Addie

Bloat and Lepto

We had a great first vet visit this morning and Addie is doing really well. Couple of things the vet asked us to ask you:

 

  1. Lepto. The vets would normally give this medicine, especially as Addie is going to spend a fair amount of time in the mountains. So they wanted to better understand your reasons for avoiding it.

 

  1. Torsion. Do you have an opinion on preventing this with surgery? We did it for our previous Weim at the same time she was spayed, but wanted to check with you first.

Shark Baby Look

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As you can see from the photo, Addie may have a little piranha mixed in with her. But we’re working on it, and she is so smart, bold and affectionate. The only time she took fright was when a flock of noisy parrots flew over the yard. Other than that, she seems to be crate-trained and sleeps silently through the night, so thanks for the head-start you gave her.

Breeder’s Note: We are glad you are delighted with Addie. She is a cute girl. Our advice is to forego the Lepto vaccine when combined in the puppy shot. There are many reasons we believe it is beneficial to give the Lepto alone, and a bit later. Ideally, it is best having to use that particular vaccine, but when you are in a high-risk, location it is necessary. Unfortunately, when combined with the puppy-shot it may well compromise the pup’s health. In a small percentage of cases, it can be life-threatening. We feel those risks are not worth taking. 

The surgical procedure of tacking-the stomach to prevent bloat is something we have no direct experience on doing. When we discussed it with Dr. Calhoun, he said he is not in favor of any unnecessary operative procedures. There is more information in yesterday’s blog on this topic. (Click Here) Honestly, our best guess is there are trade-offs, but maybe someone will have a comment to share on the topic. 

About OwyheeStar

We are Professional Weimaraner breeders--with forty years experience at raising puppies. For many years, we have focused exclusively on the Weimaraner! If you are considering the Weimaraner, or live with one, we welcome you to sign up to our blog. We sincerely hope you will find the information, the stories, and varied posts insightful (as well as entertaining). To those who live with an OwyheeStar Weimaraner, we send special thanks. We appreciate the photos, the news, and your friendship. Thank you for being a part of the extended OwyheeStar family.

Posted on September 9, 2014, in Behavior & Training, Dangers, Duchess X Blue, Previous Pup Update, Vaccine Info. Bookmark the permalink. 5 Comments.

  1. Addie is SO CUTE!! A couple months ago we had an emergency vet visit @ 2 am for Kimber…. I thought it was nothing, since she had been roaming a families property all day and just assumed she ate something. I had never heard of the stomach twisting before, but thankfully my husband did. I am obviously no vet, but our vet told us its really common for deep chested dogs to have the same stomach twist issue as horses. Kimber was very restless, uncomfortable & whining a ton (yes more then usual). We finally made the decision to take her in and they did the surgery immediately. When the vet did the surgery they untwist the stomach and put three “tacks” in with dissolvable stiches and then the scar issue keeps the stomach in place so you never have to worry about it again. Its a very fast process when it happens and if you don’t catch it right away it will kill you dog. I think I would be more prone to getting the tacks if I knew this would happen… most people don’t catch it quick enough.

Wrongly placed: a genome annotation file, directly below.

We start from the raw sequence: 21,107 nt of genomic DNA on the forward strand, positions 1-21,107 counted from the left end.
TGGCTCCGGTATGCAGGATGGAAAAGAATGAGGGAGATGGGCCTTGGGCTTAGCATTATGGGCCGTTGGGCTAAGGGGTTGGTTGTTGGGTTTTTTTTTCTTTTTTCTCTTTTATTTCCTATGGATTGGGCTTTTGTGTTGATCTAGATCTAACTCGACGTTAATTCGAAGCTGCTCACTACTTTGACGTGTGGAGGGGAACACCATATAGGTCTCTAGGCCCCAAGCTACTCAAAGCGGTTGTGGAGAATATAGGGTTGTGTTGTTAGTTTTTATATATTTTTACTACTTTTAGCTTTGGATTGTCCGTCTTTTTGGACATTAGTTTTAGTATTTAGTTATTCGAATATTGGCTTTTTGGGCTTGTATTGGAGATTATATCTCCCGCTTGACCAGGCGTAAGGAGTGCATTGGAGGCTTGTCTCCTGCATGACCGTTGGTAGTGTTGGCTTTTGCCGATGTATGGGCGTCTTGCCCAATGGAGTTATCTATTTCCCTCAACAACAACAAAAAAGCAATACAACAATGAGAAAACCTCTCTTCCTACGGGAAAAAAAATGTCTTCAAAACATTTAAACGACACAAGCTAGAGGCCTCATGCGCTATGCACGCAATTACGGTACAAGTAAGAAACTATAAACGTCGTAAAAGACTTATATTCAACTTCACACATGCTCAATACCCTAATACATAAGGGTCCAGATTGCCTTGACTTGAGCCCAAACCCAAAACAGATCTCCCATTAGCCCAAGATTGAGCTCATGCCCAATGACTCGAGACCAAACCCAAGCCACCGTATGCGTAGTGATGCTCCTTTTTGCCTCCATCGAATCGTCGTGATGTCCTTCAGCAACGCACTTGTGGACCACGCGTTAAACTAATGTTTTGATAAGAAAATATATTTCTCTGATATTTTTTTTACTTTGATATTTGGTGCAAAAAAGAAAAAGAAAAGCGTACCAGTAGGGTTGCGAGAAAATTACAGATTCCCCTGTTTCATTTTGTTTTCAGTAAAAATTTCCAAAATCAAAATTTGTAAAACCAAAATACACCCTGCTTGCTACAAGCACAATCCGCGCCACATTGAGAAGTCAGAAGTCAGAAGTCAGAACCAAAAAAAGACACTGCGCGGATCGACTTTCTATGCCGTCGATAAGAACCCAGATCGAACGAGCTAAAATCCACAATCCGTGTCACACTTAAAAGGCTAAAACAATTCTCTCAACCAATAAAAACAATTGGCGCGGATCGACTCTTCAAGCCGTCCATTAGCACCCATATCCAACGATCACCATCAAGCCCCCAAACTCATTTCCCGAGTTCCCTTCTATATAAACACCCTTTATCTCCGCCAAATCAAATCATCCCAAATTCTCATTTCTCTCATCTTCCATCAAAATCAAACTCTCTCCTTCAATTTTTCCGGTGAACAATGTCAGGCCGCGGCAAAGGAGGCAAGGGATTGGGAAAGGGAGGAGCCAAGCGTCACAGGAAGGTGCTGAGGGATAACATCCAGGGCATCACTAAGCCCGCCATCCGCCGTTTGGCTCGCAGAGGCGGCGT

-Rachel

    • Rachel — I think it is a tough decision. Very few of our Weims have had a brush with bloat; however, it is always out-there. You have to worry. I think you have to decide. I think there might be some things that could go wrong from the tacking, but I certainly agree a lot of folks would want it done. In all the years we have never had this happen, but it could. Of course, our girls are intact until they retire. It is a scary thing to have to face this. Thanks for making this comment. As I said, I knew someone would talk. I know of two OwyheeStar pups that had this happen. There might be others, because as you pointed out it is common in deep-chested dogs. Surprisingly, it is not nearly as common as I previously thought. What we all wish and hope is that we never have anything come our direction. :O)

  2. Allie is the cutest sharkie ever :o) I’m so glad that Kimber survived, I wish we had a treatment to avoid bloat. It’s one of my nightmares….

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